Visitors are graced with works from six additional Nuu-chah-nulth artists and scholars, who were invited to contribute new work based on their engagement with Clutesi’s art and writing.
A ghostly open-mouthed red cedar healing mask, dotted with smallpox-red paint sits on top of a Hudson’s Bay blanket. When brothers Timmy Masso and Hjalmer Wenstob (Tla-o-quiaht) were separated during the pandemic, they reflected on the smallpox epidemic and wanted to create a monument to remember both seemingly unimaginable events. Their monument, the Healing Mask, was worn during a ceremonial dance at the exhibition opening, with many of Clutesi’s family in attendance.
Marika Echachis Swan, another Tla-o-quiaht artist, draws from Clutesi’s trait as a protector.
“Becoming a mother has been the most transformative and powerful experience of my life,” says Swan in the written description of her artwork, Weaving A Place of Safety.
“Fastidious braids fall gently and firmly, creating a warm den for cuddles to be enjoyed,” her statement adds. “We celebrate our efforts because we know that each tender moment shared is a testament to all the work and discipline it has taken to defend a space safe enough for intimacy to bloom.”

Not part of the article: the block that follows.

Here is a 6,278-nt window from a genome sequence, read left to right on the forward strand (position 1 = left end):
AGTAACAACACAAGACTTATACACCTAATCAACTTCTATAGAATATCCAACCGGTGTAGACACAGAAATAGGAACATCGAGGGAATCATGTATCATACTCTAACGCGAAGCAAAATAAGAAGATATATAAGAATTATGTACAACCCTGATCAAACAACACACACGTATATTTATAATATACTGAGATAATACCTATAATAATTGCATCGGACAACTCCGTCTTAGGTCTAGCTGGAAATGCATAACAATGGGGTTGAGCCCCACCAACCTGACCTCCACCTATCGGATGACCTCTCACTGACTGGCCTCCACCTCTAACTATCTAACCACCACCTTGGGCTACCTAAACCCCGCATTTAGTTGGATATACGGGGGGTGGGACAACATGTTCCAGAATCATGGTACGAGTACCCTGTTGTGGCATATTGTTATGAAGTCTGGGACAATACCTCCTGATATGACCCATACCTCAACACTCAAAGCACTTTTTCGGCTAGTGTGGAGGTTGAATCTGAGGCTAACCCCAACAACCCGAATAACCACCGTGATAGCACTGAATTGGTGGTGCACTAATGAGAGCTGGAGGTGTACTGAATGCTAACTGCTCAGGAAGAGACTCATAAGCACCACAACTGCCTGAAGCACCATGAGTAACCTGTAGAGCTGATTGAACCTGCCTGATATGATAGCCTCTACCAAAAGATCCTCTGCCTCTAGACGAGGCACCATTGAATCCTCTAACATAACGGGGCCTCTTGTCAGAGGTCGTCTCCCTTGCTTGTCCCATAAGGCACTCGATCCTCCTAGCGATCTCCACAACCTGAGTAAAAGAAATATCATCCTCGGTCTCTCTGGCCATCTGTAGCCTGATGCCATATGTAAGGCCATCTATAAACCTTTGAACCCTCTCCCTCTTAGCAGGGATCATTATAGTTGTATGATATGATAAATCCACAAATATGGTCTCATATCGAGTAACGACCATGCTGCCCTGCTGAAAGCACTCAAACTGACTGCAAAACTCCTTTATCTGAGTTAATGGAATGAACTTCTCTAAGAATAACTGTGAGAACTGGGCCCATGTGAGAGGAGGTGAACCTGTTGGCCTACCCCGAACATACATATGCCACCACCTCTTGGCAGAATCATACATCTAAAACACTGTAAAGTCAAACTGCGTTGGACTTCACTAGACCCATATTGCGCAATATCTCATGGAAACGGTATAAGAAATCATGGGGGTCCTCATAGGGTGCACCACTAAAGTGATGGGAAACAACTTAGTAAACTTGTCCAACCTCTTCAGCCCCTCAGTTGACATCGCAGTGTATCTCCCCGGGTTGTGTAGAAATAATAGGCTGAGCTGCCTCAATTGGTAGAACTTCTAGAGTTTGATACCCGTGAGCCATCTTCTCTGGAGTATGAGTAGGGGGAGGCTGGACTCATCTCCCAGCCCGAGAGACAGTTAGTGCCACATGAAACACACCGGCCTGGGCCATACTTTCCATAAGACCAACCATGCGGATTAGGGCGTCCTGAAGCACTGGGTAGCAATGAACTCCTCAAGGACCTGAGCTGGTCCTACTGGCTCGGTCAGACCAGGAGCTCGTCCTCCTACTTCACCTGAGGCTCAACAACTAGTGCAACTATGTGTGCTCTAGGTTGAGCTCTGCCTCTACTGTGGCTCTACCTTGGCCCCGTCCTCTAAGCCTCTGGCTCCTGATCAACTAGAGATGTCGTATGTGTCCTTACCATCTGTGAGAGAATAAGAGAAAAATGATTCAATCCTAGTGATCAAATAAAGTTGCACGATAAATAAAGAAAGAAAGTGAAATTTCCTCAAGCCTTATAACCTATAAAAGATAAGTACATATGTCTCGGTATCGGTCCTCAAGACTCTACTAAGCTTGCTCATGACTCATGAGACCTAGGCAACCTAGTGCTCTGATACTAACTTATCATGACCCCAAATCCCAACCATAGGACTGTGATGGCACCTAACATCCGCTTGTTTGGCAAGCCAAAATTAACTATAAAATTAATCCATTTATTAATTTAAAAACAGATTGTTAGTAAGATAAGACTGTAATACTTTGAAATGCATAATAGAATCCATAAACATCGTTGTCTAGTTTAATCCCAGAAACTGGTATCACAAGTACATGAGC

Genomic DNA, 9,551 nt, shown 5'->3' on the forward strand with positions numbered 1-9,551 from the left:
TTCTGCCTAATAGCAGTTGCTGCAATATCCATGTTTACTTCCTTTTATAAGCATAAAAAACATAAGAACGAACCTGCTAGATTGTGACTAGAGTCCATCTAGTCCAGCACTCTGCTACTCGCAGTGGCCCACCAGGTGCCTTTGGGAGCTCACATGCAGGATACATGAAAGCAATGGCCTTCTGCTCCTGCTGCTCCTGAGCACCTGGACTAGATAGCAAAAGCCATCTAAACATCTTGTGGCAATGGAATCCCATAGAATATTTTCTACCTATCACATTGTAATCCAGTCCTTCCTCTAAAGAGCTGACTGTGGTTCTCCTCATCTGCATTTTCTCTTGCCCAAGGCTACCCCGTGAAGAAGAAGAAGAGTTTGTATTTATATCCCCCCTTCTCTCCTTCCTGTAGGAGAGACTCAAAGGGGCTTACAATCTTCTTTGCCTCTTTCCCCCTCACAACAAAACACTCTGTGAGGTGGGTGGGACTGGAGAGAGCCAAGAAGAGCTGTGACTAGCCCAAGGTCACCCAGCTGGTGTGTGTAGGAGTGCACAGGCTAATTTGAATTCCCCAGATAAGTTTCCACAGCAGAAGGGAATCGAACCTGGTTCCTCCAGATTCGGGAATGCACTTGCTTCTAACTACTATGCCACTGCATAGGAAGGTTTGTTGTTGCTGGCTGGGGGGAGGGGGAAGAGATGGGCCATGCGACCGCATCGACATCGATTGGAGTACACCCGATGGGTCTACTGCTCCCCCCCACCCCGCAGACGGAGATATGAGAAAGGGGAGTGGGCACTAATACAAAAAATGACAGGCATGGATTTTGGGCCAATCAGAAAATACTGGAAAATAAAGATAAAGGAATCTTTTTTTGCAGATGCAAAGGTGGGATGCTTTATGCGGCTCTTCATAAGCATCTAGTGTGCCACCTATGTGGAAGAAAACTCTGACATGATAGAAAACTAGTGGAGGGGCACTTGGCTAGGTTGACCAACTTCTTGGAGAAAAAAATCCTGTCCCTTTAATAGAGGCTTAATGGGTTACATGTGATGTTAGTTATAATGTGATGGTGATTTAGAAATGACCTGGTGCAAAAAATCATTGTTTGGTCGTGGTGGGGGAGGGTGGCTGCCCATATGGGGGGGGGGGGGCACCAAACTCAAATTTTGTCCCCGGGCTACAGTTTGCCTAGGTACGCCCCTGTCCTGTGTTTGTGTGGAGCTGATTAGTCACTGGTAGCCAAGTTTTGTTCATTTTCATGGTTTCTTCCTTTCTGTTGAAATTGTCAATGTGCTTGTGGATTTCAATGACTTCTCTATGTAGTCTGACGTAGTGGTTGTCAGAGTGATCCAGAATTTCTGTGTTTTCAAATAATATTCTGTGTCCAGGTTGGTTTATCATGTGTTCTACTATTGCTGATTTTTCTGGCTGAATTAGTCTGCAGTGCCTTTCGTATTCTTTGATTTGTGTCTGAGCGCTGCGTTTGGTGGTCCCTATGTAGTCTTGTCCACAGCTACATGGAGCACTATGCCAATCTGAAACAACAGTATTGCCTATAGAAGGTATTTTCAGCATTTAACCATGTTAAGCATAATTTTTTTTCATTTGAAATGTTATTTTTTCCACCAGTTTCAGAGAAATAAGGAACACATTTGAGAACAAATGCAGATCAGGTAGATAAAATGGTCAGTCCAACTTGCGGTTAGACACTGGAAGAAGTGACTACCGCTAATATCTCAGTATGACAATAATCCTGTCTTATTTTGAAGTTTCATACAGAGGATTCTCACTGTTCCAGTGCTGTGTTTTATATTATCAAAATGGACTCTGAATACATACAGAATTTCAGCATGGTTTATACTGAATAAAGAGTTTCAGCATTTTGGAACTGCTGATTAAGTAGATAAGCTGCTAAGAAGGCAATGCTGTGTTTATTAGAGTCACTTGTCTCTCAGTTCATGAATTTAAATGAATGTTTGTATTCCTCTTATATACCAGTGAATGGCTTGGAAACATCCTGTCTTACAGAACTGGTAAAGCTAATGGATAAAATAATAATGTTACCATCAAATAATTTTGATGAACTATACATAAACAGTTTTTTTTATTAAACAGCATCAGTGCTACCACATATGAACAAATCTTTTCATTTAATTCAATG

The exhibition also includes inspired works by Petrina Dezall (Mowachaht/Muchalaht), Dr. Dawn Smith (Ehattesaht) and Dr. Tommy Happynook (Huu-ay-aht).
Aliya Boubard and Beth Carter, the Bill Reid Gallery’s curators, each noted that Clutesi and Bill Reid led similar lives in some ways. Both prominent Northwest Coast First Nations artists of the twentieth century, the two contemporaries exhibited their talents using an array of mediums with similar aims: to celebrate the stories of their people.
“Like Bill Reid … George Clutesi was a huge inspiration for the next generation of Nuu-chah-nulth artists and scholars,” said Boubard in a statement.
“While they had very different life experiences and approaches to their art forms, these artists helped raise awareness both inside and outside of their communities. George has been instrumental in not only educating others about his community’s cultural traditions, but preserving the sacred stories, dances, and masks that are practiced and celebrated today.”
“George Clutesi: ḥašaḥʔap / ʔaapḥii / ʕc̓ik / ḥaaʔaksuqƛ / ʔiiḥmisʔap” is on view at the Bill Reid Gallery until January 19, 2025.